By Roger J Kerr
The risks and fears the RBNZ held a few months back about potential negative impacts on the NZ economy have just not materialised.
Global financial markets and China had a few jitters in August; however neither has imploded and both have settled down over recent months.
Dairy prices, whilst volatile, have generally recovered to higher levels. Retail spending, immigration, construction, tourism, manufacturing and infrastructure investment have all proven to be stronger over the second half of 2015 than what the RBNZ expected.
Risks are lower and economic growth is higher, yet the only real change to the RBNZ’s outlook is that they now expect annual inflation to increase at a much slower pace in 2016 than previous forecasts.
The recent falls in oil prices and lower ACC premiums will be helping that revised view; however general price setting behaviour in the more robust NZ economy may not be as sanguine as the monetary authorities believe.
To be fair, the RBNZ have lifted their non-tradables inflation forecast due to the stronger economy. However, the tradables inflation forecast has been reduced for 2016 as the RBNZ must now expect less pass-through of the lower NZD/USD exchange rate into the prices of imported consumer goods.
They could well be in for a surprise on this, as it appears that retailers/importers have used currency hedging to hold prices stable to date. However, in the New Year the lower spot exchange rates around 0.6500 over the last six months will cause significant price increases in the shopping malls. Lower mortgage interest rates and lower petrol pump prices will be fueling strong retail spending demand and provide the environment where retailers will be able to get away with price increases without reducing their sales volumes and profit margins.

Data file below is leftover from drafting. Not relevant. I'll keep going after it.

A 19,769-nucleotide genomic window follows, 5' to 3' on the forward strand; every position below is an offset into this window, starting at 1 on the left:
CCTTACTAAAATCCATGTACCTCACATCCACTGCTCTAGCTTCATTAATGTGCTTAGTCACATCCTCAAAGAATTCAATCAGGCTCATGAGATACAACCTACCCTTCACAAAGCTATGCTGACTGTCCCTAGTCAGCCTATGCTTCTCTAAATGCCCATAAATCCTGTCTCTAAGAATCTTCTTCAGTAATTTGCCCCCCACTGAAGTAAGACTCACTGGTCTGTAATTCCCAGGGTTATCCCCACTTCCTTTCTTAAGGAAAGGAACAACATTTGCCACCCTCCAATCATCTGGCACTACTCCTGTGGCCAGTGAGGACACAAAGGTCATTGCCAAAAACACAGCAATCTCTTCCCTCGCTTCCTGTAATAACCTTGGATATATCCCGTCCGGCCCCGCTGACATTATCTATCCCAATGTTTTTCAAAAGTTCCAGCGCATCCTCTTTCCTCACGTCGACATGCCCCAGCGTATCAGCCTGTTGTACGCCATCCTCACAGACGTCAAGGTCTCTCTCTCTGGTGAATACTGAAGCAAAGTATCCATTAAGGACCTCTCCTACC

The chart below plots annual tradable inflation against the NZD/USD exchange rate (on a nine-month lead) with the RBNZ’s forecasts for tradable inflation added in (dotted lines).
Given the close historical correlation between the exchange rate and tradable inflation, the RBNZ must be anticipating other extraneous forces causing the base consumer goods prices in foreign currency to reduce over the next two years. That appears to be one heroic assumption that is not supported by any evidence I have seen.
To subscribe to our daily Currency Rate Sheet email, enter your email address here.
Roger J Kerr is a partner at PwC. He specialises in fixed interest securities and is a commentator on economics and markets. More commentary and useful information on fixed interest investing can be found at rogeradvice.com